Have you compared your property lines with the county’s maps lately?
Boyne City area resident Roger Conaway did just that, and what he found shocked him.
“This isn’t a usual error. This is a blatant error,” Conaway said at the March 11 Charlevoix County Board of Commissioners meeting. “I know the law in regards to assessors … and I said at the last meeting that you’re in charge of everybody in this building as the commissioners.”
He added, “I’d like to find out who did this.”
According to Conaway, he realized there was an error while speaking with the assessor. She apparently alerted him that a new map had been drawn which improperly depicted his property.
Conaway brought the matter to the attention of the county board at an earlier meeting date where he was directed to the
Charlevoix County Equalization Department as well as the county’s Geographic Information Systems (GIS) which makes all the maps for the county.
According to Conaway, he asked the departments for help but was given none.
Conaway then brought the matter up to the county board again on March 11, where he again asked for help.
“I don’t know who made that map, and I don’t know what the intent was, but I want to remind you again what the civil council had suggested was you hire an attorney,” said Charlevoix County Board Chairman Joel Evans.
Conaway asked why it was his responsibility to pay for the county to fix a mistake that it made.
“I feel that somebody was trying to manipulate this map … because I have issues with the Boyne City road,” Conaway said…. “I just felt that, why am I being singled out? Because I’m the most outspoken one on this road?”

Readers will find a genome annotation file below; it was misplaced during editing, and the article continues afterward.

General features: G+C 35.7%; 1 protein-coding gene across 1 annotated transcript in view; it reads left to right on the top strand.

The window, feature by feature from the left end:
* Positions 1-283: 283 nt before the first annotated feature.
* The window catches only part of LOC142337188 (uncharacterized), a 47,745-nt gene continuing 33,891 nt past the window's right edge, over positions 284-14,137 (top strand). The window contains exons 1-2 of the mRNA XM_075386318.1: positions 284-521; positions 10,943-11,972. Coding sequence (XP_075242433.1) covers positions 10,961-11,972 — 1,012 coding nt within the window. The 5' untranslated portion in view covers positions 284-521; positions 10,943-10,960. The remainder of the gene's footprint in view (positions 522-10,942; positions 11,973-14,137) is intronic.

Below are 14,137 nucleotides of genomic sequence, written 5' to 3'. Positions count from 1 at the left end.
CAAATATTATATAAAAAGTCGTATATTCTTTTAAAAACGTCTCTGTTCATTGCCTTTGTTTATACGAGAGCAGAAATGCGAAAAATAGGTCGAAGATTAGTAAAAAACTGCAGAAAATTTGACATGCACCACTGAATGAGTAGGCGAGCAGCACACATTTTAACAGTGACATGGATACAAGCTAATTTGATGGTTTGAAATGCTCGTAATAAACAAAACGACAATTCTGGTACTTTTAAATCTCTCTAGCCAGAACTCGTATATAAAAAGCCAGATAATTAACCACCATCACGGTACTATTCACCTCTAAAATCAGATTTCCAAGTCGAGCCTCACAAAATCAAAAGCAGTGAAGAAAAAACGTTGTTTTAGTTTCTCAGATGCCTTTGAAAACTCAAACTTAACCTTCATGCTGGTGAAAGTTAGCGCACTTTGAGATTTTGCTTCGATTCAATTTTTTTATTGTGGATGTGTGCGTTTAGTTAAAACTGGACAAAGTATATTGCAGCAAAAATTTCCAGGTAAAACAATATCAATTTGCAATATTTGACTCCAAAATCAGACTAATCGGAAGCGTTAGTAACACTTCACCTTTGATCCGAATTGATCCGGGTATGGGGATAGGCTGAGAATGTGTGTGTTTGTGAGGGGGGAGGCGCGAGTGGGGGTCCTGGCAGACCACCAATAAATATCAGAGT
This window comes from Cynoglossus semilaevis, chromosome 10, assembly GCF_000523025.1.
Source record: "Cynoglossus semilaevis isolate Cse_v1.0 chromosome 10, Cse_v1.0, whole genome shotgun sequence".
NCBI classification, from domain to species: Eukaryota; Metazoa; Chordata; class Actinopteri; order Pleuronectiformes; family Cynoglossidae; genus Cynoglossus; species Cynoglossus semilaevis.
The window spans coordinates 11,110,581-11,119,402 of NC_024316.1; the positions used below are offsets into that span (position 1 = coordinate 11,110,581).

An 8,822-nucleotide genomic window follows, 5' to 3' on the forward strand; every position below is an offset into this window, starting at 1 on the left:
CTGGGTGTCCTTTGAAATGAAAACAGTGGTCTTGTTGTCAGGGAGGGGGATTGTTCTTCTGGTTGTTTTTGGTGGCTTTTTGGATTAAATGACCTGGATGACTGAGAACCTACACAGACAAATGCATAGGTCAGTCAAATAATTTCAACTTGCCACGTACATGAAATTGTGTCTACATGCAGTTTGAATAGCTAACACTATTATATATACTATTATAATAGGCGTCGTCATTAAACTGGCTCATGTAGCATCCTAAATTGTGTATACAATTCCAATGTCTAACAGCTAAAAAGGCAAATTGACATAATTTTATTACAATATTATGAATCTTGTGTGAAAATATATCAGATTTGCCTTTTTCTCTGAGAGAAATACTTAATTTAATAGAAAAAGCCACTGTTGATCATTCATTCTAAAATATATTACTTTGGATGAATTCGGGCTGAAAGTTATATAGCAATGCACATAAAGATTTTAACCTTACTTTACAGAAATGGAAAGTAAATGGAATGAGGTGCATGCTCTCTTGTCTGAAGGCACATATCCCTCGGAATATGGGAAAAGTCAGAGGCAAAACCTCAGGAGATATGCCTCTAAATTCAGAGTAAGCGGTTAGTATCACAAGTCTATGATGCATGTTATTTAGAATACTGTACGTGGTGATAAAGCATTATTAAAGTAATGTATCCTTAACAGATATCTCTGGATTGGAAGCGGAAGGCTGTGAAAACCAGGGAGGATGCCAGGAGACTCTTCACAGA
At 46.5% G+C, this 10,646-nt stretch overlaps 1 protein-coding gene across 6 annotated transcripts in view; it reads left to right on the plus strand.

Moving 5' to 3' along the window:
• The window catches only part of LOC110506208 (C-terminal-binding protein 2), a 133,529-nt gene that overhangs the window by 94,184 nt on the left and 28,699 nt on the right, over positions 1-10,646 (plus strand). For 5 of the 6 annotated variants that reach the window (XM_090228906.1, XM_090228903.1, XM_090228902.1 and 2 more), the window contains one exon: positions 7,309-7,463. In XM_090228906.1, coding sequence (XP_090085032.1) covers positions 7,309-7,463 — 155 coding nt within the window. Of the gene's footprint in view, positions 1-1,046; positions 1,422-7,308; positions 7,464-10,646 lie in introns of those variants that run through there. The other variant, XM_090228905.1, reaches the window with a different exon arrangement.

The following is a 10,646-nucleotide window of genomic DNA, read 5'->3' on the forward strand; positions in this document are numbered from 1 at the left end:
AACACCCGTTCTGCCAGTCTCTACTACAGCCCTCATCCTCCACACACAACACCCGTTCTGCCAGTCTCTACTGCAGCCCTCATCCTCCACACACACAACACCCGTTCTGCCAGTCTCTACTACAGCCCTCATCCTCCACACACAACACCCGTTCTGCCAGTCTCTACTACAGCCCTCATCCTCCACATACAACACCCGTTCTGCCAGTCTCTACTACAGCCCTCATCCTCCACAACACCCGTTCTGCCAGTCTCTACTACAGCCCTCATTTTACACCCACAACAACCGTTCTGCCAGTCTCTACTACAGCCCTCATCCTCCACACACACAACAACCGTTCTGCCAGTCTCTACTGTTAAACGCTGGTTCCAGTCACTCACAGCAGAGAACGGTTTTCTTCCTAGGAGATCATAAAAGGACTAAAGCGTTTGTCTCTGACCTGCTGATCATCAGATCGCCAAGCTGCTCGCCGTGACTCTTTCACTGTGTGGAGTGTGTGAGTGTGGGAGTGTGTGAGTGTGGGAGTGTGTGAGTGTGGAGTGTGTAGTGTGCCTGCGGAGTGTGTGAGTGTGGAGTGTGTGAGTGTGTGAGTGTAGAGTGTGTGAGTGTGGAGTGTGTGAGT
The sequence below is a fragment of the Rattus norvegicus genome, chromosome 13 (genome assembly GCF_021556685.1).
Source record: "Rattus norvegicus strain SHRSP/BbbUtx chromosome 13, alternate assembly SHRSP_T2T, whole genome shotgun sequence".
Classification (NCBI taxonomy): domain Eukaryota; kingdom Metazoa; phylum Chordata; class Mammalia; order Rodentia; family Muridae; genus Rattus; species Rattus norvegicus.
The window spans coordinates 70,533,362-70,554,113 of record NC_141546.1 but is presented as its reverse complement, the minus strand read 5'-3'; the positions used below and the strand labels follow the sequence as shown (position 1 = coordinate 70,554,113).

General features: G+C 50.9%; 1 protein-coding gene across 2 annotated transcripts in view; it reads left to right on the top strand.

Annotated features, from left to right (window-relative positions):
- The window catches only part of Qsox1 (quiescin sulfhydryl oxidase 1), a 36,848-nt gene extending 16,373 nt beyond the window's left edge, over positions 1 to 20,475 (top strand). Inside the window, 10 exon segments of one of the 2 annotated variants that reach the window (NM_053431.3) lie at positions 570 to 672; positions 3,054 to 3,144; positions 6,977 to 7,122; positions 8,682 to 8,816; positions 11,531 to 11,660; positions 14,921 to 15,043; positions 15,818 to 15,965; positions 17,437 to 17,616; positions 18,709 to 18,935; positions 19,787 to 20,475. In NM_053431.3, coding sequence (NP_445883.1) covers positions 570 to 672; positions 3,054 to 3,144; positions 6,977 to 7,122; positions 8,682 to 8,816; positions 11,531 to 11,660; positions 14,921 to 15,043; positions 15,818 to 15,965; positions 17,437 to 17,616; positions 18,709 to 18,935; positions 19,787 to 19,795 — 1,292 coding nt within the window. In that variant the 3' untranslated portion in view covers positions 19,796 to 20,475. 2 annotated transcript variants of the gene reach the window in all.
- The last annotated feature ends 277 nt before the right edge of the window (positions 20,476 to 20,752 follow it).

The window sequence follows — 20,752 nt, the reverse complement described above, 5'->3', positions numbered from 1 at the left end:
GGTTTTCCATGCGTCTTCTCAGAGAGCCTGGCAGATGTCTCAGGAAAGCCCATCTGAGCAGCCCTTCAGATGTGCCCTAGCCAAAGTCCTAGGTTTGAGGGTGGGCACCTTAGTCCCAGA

Conaway said he measured the feet of the misrepresentation on the map, and that it was five feet deep onto his property line facing the road.
Conaway said it was Charlevoix County Commissioner George T. Lasater (R-District 1) who managed to convince the county to hear his concerns.
And, since the March 11 meeting, the county has begun working with Conaway on fixing the error.
Charlevoix County GIS Coordinator Brian Kelly said the maps used to be hand drawn, and that the county is converting to digital drawings of maps, which was where the mistake likely occurred.
“Whenever you take something from a scanned map, it degrades the quality of it and there’s the accuracy of the lines are always plus or minus 30 feet,” said Kelly. “So, more specifically with his tax map representing his parcel, what he owns, in Bay township is not correct and so we can correct it to within a degree of plus or minus 30 feet of what it actually is on the surface of the yard.”
Kelly said he is working to determine just how much of Conaway’s property has been affected.
“What I’m going to do is go through that particular area and see if I can … draw in basically what a person’s property is described as,” he said.
The tax map drawings are based off what an owner’s deed says.
Kelly said he expects a correct aerial map to be redrawn within the next week.